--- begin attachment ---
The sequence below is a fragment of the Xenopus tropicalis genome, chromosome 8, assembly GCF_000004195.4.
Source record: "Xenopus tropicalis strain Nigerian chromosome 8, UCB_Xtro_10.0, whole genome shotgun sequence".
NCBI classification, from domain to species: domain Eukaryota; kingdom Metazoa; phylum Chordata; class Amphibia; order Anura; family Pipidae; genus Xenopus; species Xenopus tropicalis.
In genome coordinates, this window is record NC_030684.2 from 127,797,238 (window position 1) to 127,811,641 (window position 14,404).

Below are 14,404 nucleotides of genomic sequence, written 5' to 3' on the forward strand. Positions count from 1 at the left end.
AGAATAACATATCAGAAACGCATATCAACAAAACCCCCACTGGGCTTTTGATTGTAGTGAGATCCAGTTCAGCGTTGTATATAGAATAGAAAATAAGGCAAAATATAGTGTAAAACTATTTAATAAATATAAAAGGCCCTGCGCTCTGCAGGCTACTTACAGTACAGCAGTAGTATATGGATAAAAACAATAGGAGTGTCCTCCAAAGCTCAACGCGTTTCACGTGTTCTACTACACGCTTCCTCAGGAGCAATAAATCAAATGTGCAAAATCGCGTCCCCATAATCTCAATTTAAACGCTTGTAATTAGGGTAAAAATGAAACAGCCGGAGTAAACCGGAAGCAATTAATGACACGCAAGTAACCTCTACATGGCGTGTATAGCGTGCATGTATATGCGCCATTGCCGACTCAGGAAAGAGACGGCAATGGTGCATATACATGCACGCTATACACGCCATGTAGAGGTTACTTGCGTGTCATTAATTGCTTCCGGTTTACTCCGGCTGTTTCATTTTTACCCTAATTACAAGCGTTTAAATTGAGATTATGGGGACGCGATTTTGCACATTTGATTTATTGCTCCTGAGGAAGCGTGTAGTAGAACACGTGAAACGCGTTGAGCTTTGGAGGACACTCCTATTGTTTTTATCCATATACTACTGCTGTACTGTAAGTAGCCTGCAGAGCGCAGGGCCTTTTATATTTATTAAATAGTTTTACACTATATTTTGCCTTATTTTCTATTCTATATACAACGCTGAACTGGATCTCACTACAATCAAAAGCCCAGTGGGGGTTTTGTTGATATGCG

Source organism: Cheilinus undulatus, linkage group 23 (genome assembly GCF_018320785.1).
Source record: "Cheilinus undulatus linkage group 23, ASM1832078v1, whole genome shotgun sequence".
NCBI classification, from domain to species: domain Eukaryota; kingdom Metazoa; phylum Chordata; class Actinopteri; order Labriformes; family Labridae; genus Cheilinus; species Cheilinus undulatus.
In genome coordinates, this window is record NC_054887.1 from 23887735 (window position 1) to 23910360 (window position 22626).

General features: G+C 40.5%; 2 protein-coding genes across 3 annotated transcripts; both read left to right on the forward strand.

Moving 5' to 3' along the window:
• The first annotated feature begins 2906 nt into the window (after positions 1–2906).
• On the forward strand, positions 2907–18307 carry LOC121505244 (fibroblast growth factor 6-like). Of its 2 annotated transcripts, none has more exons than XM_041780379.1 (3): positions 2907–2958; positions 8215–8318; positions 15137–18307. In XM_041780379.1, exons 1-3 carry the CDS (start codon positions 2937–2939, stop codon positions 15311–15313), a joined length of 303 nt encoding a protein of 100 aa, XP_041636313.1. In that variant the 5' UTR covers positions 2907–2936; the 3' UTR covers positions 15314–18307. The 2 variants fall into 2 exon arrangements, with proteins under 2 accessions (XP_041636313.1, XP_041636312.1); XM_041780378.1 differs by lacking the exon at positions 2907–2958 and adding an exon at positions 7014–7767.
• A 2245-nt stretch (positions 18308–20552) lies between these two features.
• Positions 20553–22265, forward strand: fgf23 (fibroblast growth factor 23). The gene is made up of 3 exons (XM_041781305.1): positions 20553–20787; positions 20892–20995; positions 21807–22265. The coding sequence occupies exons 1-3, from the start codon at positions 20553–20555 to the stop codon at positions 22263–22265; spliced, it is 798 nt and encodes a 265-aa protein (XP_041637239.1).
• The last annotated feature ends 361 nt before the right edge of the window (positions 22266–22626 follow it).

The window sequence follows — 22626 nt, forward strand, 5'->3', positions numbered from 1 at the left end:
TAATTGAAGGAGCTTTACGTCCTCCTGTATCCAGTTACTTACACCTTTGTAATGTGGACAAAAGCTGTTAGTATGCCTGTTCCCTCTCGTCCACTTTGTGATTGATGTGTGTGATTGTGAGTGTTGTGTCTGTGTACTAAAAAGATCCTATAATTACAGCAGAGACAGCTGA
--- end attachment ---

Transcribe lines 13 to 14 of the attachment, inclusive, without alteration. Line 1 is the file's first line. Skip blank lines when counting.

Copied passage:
• The first annotated feature begins 2906 nt into the window (after positions 1–2906).
• On the forward strand, positions 2907–18307 carry LOC121505244 (fibroblast growth factor 6-like). Of its 2 annotated transcripts, none has more exons than XM_041780379.1 (3): positions 2907–2958; positions 8215–8318; positions 15137–18307. In XM_041780379.1, exons 1-3 carry the CDS (start codon positions 2937–2939, stop codon positions 15311–15313), a joined length of 303 nt encoding a protein of 100 aa, XP_041636313.1. In that variant the 5' UTR covers positions 2907–2936; the 3' UTR covers positions 15314–18307. The 2 variants fall into 2 exon arrangements, with proteins under 2 accessions (XP_041636313.1, XP_041636312.1); XM_041780378.1 differs by lacking the exon at positions 2907–2958 and adding an exon at positions 7014–7767.